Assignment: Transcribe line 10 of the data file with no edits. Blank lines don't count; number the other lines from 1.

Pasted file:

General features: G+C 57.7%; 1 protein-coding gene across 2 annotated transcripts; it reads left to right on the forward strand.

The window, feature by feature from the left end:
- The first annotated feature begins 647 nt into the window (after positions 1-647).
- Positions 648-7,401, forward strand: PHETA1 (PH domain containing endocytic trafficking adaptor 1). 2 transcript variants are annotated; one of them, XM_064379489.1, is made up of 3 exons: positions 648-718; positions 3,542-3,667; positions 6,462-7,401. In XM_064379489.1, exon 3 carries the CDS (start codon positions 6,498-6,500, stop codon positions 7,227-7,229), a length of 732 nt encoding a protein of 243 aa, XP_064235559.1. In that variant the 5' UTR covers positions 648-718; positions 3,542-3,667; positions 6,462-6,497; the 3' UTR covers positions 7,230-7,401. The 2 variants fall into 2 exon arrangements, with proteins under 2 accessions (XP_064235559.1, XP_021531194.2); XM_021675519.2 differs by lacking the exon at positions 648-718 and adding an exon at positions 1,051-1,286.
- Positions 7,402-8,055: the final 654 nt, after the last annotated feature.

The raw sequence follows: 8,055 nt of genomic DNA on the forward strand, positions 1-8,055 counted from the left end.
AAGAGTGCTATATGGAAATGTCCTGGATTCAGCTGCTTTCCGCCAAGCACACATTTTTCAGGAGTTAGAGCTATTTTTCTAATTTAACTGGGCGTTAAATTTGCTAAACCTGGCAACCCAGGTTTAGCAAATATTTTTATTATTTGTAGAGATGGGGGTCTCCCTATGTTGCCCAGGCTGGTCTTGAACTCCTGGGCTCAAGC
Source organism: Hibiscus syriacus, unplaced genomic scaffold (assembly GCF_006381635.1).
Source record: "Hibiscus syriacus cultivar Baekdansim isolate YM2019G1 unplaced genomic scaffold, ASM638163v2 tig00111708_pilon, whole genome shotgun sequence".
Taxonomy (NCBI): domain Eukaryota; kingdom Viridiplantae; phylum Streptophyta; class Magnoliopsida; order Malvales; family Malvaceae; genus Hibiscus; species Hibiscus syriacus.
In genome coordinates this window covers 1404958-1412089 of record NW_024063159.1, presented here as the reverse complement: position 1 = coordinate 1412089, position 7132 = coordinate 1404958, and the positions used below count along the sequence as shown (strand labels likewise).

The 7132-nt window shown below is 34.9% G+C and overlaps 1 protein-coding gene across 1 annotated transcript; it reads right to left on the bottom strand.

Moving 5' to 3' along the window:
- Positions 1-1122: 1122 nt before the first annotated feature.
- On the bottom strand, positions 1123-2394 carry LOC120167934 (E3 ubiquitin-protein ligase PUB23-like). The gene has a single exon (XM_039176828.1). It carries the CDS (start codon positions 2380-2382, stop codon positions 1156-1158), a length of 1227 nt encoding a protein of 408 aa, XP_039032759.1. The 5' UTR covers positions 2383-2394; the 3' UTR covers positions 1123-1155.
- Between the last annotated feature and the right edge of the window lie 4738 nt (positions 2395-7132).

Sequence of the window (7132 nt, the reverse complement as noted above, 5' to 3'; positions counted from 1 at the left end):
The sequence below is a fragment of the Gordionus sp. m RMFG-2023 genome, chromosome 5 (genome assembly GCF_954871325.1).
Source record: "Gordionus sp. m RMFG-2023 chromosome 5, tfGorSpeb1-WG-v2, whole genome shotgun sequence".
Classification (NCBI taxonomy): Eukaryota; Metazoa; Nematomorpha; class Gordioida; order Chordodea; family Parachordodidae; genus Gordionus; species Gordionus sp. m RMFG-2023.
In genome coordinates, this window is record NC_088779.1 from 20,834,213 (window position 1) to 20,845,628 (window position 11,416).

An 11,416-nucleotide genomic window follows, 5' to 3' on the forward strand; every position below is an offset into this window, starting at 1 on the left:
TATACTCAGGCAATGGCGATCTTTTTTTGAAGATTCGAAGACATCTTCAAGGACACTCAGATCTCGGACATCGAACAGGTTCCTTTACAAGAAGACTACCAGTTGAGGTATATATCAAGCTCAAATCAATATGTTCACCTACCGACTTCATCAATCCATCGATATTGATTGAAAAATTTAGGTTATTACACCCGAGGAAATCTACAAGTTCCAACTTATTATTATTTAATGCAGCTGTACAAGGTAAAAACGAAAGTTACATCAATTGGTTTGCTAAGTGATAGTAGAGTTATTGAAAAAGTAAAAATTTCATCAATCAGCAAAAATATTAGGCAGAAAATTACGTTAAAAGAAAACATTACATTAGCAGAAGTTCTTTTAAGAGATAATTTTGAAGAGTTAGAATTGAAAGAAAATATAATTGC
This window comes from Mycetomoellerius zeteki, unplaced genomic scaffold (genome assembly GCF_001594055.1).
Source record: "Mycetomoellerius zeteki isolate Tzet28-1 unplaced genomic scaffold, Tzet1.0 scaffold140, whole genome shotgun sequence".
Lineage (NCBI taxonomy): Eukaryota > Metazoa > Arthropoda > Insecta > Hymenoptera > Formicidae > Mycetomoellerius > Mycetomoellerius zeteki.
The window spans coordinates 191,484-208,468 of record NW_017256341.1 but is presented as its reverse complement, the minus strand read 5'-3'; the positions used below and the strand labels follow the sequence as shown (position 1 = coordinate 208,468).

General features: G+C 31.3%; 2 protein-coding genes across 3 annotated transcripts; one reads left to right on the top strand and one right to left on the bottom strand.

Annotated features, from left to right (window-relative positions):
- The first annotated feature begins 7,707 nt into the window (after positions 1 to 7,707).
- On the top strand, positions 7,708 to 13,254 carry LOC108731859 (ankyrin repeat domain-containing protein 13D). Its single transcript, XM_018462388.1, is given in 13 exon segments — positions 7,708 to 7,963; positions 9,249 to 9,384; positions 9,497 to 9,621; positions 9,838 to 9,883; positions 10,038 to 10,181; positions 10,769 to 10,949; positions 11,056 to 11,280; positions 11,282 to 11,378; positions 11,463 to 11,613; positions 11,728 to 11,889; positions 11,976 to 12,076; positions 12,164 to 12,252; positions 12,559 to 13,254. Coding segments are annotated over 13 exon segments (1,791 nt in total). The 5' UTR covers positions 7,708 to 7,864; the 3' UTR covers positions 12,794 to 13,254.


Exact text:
Taxonomy (NCBI): domain Eukaryota; kingdom Viridiplantae; phylum Streptophyta; class Magnoliopsida; order Malvales; family Malvaceae; genus Hibiscus; species Hibiscus syriacus.